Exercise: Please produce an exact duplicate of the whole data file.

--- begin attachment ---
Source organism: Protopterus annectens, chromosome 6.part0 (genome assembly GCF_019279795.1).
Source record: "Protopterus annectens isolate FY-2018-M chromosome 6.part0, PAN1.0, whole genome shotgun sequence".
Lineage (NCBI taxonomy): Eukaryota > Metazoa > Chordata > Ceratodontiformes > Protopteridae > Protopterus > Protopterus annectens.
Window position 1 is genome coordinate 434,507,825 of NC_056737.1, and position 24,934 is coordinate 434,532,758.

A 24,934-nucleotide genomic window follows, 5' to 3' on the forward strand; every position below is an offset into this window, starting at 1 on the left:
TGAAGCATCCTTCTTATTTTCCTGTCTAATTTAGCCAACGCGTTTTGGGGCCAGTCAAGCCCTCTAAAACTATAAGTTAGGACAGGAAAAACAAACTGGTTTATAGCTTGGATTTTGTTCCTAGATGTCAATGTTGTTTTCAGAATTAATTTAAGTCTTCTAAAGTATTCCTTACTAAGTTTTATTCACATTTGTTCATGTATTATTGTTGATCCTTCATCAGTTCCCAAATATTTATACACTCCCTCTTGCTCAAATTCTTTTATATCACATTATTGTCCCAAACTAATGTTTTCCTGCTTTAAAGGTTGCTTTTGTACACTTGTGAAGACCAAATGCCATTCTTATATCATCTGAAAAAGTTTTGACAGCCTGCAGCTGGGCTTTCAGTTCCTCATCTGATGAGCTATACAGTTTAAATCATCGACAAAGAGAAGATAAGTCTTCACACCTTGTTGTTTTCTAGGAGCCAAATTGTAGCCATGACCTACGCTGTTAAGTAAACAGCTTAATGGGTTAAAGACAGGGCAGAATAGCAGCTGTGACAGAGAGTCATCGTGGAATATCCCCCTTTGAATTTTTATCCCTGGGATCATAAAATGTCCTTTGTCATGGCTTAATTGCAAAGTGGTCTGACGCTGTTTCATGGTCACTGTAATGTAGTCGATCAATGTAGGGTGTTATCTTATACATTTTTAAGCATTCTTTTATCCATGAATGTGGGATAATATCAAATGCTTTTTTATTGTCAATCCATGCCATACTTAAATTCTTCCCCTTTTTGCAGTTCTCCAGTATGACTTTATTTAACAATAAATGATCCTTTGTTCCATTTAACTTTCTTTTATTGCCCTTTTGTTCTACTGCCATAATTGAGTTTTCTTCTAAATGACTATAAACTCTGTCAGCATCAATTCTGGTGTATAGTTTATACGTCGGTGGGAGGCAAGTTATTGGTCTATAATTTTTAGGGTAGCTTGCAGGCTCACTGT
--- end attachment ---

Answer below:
Source organism: Protopterus annectens, chromosome 6.part0 (genome assembly GCF_019279795.1).
Source record: "Protopterus annectens isolate FY-2018-M chromosome 6.part0, PAN1.0, whole genome shotgun sequence".
Lineage (NCBI taxonomy): Eukaryota > Metazoa > Chordata > Ceratodontiformes > Protopteridae > Protopterus > Protopterus annectens.
Window position 1 is genome coordinate 434,507,825 of NC_056737.1, and position 24,934 is coordinate 434,532,758.

A 24,934-nucleotide genomic window follows, 5' to 3' on the forward strand; every position below is an offset into this window, starting at 1 on the left:
TGAAGCATCCTTCTTATTTTCCTGTCTAATTTAGCCAACGCGTTTTGGGGCCAGTCAAGCCCTCTAAAACTATAAGTTAGGACAGGAAAAACAAACTGGTTTATAGCTTGGATTTTGTTCCTAGATGTCAATGTTGTTTTCAGAATTAATTTAAGTCTTCTAAAGTATTCCTTACTAAGTTTTATTCACATTTGTTCATGTATTATTGTTGATCCTTCATCAGTTCCCAAATATTTATACACTCCCTCTTGCTCAAATTCTTTTATATCACATTATTGTCCCAAACTAATGTTTTCCTGCTTTAAAGGTTGCTTTTGTACACTTGTGAAGACCAAATGCCATTCTTATATCATCTGAAAAAGTTTTGACAGCCTGCAGCTGGGCTTTCAGTTCCTCATCTGATGAGCTATACAGTTTAAATCATCGACAAAGAGAAGATAAGTCTTCACACCTTGTTGTTTTCTAGGAGCCAAATTGTAGCCATGACCTACGCTGTTAAGTAAACAGCTTAATGGGTTAAAGACAGGGCAGAATAGCAGCTGTGACAGAGAGTCATCGTGGAATATCCCCCTTTGAATTTTTATCCCTGGGATCATAAAATGTCCTTTGTCATGGCTTAATTGCAAAGTGGTCTGACGCTGTTTCATGGTCACTGTAATGTAGTCGATCAATGTAGGGTGTTATCTTATACATTTTTAAGCATTCTTTTATCCATGAATGTGGGATAATATCAAATGCTTTTTTATTGTCAATCCATGCCATACTTAAATTCTTCCCCTTTTTGCAGTTCTCCAGTATGACTTTATTTAACAATAAATGATCCTTTGTTCCATTTAACTTTCTTTTATTGCCCTTTTGTTCTACTGCCATAATTGAGTTTTCTTCTAAATGACTATAAACTCTGTCAGCATCAATTCTGGTGTATAGTTTATACGTCGGTGGGAGGCAAGTTATTGGTCTATAATTTTTAGGGTAGCTTGCAGGCTCACTGT